In the imperial age a roman legion consisted of about 5500 Soldiers: 5120 men of heavy infantry, 120 horsemen as messangers and scouts, furthermore the noncommissioned and commissioned officiers from all parts of the legion and finally the staff officiers with their personal adjutants. A legion was divided into 10 cohorts, each of them divided into 6 centurias of 80 men. The first cohort had a special role and consisted of 5 doubled centurias of 160 men each. It is not sure but can be assumed, the this numbers counted the normal soldiers, so that the noncommissioned officers and the centurion have to be added. The soldiers of a centuria where split up into groups of eigth men (contubernia) who shared a room in the barracks or a tent in the camp. These groups were the smallest bit of army organisation and an important social center of reference for the single soldier. The members of those groups performed several tasks of daily duty together, prepared their meals together and shared a set of heavy equipment on a march (e.g. tent, tools, grain mill) as well as a pack-animal. The centurions had a single tent for themselfs or a small flat in the barracks respectivly, whereelse the noncommissioned officers may have shared an extra room in the barracks or a tent with less than eight soldiers.
Imperial roman legionaries were professional soldiers who had signed in for 20 years of service when they joined the legion. Precondition for their acceptance was the roman citizenship. At their discharge at the end of service the legionaries received a donation, so they were well off for their retirement. It was possible, too, to re-join the legion as so-called evocatus (called back), which offered an additional opportunity to reach higher ranks. Roman soldiers where not allowed to marry and to have an own family on the record until their discharge, but many inofficial families lived in the civilian towns in front of the military camps.
Commander of a legion was the legion's legate, who was member of the roman senate. His staff included five equestrian tribunes, one senatorian tribune and the camp praefect (praefectus castrorum). The latter was in especially responsible for logistics and supply of the legion. The tribunes and the legatus were nominated for their positions by the emporer for limited time, whereelse the camp refect was a honorable and conversant professional soldier, who was centurion at the end of his regular service and who decided to stay at the legion on his own wish. Each centuria was commanded by the already mentioned centurion, who had several noncommissioned officers as his assistants. A legionary was either a miles gregarius (common soldier) or an immunis (freed of heavy duties). The common soldier got his orders every morning with the daily briefing, e.g. he had to kepp watch or was send to labour service. The soldiers freed of heavy duties were not disposed this way, but they had regular jobs as craftsmen in the workshops of the camp, as ambulance men in the military hospital, as clerks in the headquaters or similar. Every soldier had to do at least one practice session on the drill ground per day. Recruits, who had not finished their basic training yet, were called tirones and had at least two practice sessions per day. But when going to fight, these three types of soldiers formed a homogeneous mass without privileges for some of them. After all, it was no blemish to be nothing more than a common soldier after twenty years of service.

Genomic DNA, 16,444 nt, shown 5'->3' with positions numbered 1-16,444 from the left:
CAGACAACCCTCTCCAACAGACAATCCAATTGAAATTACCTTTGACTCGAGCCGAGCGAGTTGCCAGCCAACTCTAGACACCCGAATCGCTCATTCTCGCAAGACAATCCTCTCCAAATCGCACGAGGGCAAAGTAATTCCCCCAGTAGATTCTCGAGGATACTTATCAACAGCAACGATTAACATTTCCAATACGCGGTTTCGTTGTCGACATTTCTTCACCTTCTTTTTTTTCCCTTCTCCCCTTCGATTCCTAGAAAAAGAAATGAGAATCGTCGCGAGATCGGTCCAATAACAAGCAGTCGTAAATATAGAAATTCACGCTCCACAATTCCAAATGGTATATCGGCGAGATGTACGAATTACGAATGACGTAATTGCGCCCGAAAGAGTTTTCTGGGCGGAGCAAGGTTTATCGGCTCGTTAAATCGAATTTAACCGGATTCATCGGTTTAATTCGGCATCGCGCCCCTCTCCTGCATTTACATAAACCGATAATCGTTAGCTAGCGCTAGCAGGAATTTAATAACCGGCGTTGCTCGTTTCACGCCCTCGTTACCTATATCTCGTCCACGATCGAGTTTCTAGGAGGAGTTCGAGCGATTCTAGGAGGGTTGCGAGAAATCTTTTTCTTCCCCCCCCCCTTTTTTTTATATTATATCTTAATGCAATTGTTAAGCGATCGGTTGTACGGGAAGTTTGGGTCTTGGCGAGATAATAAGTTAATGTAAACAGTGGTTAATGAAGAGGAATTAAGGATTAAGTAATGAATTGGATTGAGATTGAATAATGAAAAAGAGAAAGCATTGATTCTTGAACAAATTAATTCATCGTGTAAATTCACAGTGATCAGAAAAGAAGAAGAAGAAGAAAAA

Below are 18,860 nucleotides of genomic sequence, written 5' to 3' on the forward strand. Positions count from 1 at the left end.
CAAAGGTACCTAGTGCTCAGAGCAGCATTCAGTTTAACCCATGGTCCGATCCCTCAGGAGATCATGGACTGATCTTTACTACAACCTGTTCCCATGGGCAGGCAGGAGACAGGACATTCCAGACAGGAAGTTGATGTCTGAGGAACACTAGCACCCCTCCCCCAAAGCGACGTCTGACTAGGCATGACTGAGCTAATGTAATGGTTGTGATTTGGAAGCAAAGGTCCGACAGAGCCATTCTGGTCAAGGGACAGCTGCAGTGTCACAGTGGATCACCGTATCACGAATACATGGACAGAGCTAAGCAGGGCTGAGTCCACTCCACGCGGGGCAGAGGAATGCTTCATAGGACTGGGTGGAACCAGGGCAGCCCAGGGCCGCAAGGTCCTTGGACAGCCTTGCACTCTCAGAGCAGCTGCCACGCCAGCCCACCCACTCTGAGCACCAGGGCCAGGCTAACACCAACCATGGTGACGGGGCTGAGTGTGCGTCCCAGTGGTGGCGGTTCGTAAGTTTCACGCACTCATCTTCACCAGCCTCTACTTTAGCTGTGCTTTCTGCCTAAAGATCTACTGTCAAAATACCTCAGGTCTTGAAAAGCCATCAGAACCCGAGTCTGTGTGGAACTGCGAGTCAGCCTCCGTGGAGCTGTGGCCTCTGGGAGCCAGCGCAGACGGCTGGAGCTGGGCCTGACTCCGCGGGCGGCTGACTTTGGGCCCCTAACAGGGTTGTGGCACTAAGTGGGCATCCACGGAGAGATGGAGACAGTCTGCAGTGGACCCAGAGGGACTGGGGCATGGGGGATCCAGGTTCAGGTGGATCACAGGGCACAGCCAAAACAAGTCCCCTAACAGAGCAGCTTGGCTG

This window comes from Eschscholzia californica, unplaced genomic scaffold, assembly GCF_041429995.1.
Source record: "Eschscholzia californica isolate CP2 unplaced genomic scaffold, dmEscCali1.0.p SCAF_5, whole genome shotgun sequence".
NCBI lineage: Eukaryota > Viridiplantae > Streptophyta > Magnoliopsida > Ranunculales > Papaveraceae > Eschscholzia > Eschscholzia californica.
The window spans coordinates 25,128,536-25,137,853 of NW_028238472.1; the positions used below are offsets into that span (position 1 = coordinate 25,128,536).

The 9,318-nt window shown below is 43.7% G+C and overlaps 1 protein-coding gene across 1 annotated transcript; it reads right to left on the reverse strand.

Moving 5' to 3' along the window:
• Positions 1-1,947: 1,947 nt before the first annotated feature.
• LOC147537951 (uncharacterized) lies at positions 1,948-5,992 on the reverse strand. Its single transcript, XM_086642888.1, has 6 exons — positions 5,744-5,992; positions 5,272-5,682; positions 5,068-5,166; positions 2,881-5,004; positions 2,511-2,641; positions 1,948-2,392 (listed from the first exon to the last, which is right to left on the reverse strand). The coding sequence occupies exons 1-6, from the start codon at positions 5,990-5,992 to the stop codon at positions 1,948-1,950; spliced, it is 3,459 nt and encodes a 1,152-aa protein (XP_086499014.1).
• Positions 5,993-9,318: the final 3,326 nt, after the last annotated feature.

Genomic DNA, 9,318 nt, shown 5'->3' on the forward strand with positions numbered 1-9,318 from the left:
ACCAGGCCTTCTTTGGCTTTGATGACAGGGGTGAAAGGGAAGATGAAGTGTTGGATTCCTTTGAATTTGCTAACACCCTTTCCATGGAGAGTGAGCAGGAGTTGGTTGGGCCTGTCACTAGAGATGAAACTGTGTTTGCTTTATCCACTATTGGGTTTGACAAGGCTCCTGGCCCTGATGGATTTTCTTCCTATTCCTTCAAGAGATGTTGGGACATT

Legionaries got a pay, that was divided into two parts. One was payed cash and the other was placed in the cash box of their unit. Additionally, every soldier got his daily food ration (mainly cereals). As mentioned above, the soldiers who shared a room had to do the further cooking on their own. On several occasions (e.g. public holiday) and especially upon the assumption of office of a new emporer additional donations were made to the soldiers. In some cases, the sum of donations during a year could be higher than the regular pay. But soldiers had much ways to spend their money: the equipment of a soldier was his own property and had to be aquired or payed off first and then to be repaired and maintained; in cookshops and taverns around the camp soldiers could find some vartiy of food; a small amount was placed in a special fund that took the costs for the funeral of soldiers killed in action; and last but not least a little petty cash was helpful to be a good friend to the officers and to be freed from disagreeable duties.
The I. ROEMERCOHORTE OPLADEN e.V. aims to offer a multifaceted picture of the life of a legionary by presenting various activities and by giving detaild explanations. Most parts of the used equipment were created by our members individually based on a wide range of archaeological objects and are therefore much more than the well-known standard equipment.